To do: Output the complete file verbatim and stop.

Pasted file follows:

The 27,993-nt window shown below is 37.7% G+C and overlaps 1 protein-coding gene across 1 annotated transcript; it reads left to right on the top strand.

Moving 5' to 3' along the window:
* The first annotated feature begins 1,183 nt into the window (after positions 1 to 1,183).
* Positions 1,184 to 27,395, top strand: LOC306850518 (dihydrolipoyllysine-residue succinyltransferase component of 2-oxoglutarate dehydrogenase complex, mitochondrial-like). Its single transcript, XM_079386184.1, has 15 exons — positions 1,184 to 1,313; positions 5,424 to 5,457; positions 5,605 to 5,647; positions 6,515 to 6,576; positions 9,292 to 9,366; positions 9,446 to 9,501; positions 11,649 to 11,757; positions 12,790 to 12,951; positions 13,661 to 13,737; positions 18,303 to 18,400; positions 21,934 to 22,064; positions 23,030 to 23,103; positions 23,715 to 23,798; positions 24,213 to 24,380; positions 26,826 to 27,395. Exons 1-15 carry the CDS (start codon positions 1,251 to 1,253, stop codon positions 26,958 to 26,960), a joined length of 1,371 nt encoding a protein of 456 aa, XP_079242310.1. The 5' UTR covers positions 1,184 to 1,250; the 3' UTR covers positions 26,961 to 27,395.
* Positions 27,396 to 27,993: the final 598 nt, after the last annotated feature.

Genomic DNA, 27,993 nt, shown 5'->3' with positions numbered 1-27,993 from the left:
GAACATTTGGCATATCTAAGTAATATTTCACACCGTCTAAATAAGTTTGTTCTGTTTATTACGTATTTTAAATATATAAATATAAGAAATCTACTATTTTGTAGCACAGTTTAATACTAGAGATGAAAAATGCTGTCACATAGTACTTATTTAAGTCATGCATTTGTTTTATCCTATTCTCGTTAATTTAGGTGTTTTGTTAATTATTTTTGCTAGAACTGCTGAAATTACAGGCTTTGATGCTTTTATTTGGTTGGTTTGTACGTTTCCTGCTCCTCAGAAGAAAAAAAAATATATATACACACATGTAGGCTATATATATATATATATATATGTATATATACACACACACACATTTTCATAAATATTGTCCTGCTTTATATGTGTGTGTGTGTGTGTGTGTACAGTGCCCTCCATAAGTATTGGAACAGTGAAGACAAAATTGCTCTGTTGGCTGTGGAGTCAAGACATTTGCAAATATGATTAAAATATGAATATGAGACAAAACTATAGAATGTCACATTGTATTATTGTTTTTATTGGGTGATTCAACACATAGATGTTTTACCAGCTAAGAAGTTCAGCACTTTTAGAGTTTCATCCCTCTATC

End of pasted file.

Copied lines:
The 27,993-nt window shown below is 37.7% G+C and overlaps 1 protein-coding gene across 1 annotated transcript; it reads left to right on the top strand.

Moving 5' to 3' along the window:
* The first annotated feature begins 1,183 nt into the window (after positions 1 to 1,183).
* Positions 1,184 to 27,395, top strand: LOC306850518 (dihydrolipoyllysine-residue succinyltransferase component of 2-oxoglutarate dehydrogenase complex, mitochondrial-like). Its single transcript, XM_079386184.1, has 15 exons — positions 1,184 to 1,313; positions 5,424 to 5,457; positions 5,605 to 5,647; positions 6,515 to 6,576; positions 9,292 to 9,366; positions 9,446 to 9,501; positions 11,649 to 11,757; positions 12,790 to 12,951; positions 13,661 to 13,737; positions 18,303 to 18,400; positions 21,934 to 22,064; positions 23,030 to 23,103; positions 23,715 to 23,798; positions 24,213 to 24,380; positions 26,826 to 27,395. Exons 1-15 carry the CDS (start codon positions 1,251 to 1,253, stop codon positions 26,958 to 26,960), a joined length of 1,371 nt encoding a protein of 456 aa, XP_079242310.1. The 5' UTR covers positions 1,184 to 1,250; the 3' UTR covers positions 26,961 to 27,395.
* Positions 27,396 to 27,993: the final 598 nt, after the last annotated feature.

Genomic DNA, 27,993 nt, shown 5'->3' with positions numbered 1-27,993 from the left:
GAACATTTGGCATATCTAAGTAATATTTCACACCGTCTAAATAAGTTTGTTCTGTTTATTACGTATTTTAAATATATAAATATAAGAAATCTACTATTTTGTAGCACAGTTTAATACTAGAGATGAAAAATGCTGTCACATAGTACTTATTTAAGTCATGCATTTGTTTTATCCTATTCTCGTTAATTTAGGTGTTTTGTTAATTATTTTTGCTAGAACTGCTGAAATTACAGGCTTTGATGCTTTTATTTGGTTGGTTTGTACGTTTCCTGCTCCTCAGAAGAAAAAAAAATATATATACACACATGTAGGCTATATATATATATATATATATGTATATATACACACACACACATTTTCATAAATATTGTCCTGCTTTATATGTGTGTGTGTGTGTGTGTGTACAGTGCCCTCCATAAGTATTGGAACAGTGAAGACAAAATTGCTCTGTTGGCTGTGGAGTCAAGACATTTGCAAATATGATTAAAATATGAATATGAGACAAAACTATAGAATGTCACATTGTATTATTGTTTTTATTGGGTGATTCAACACATAGATGTTTTACCAGCTAAGAAGTTCAGCACTTTTAGAGTTTCATCCCTCTATC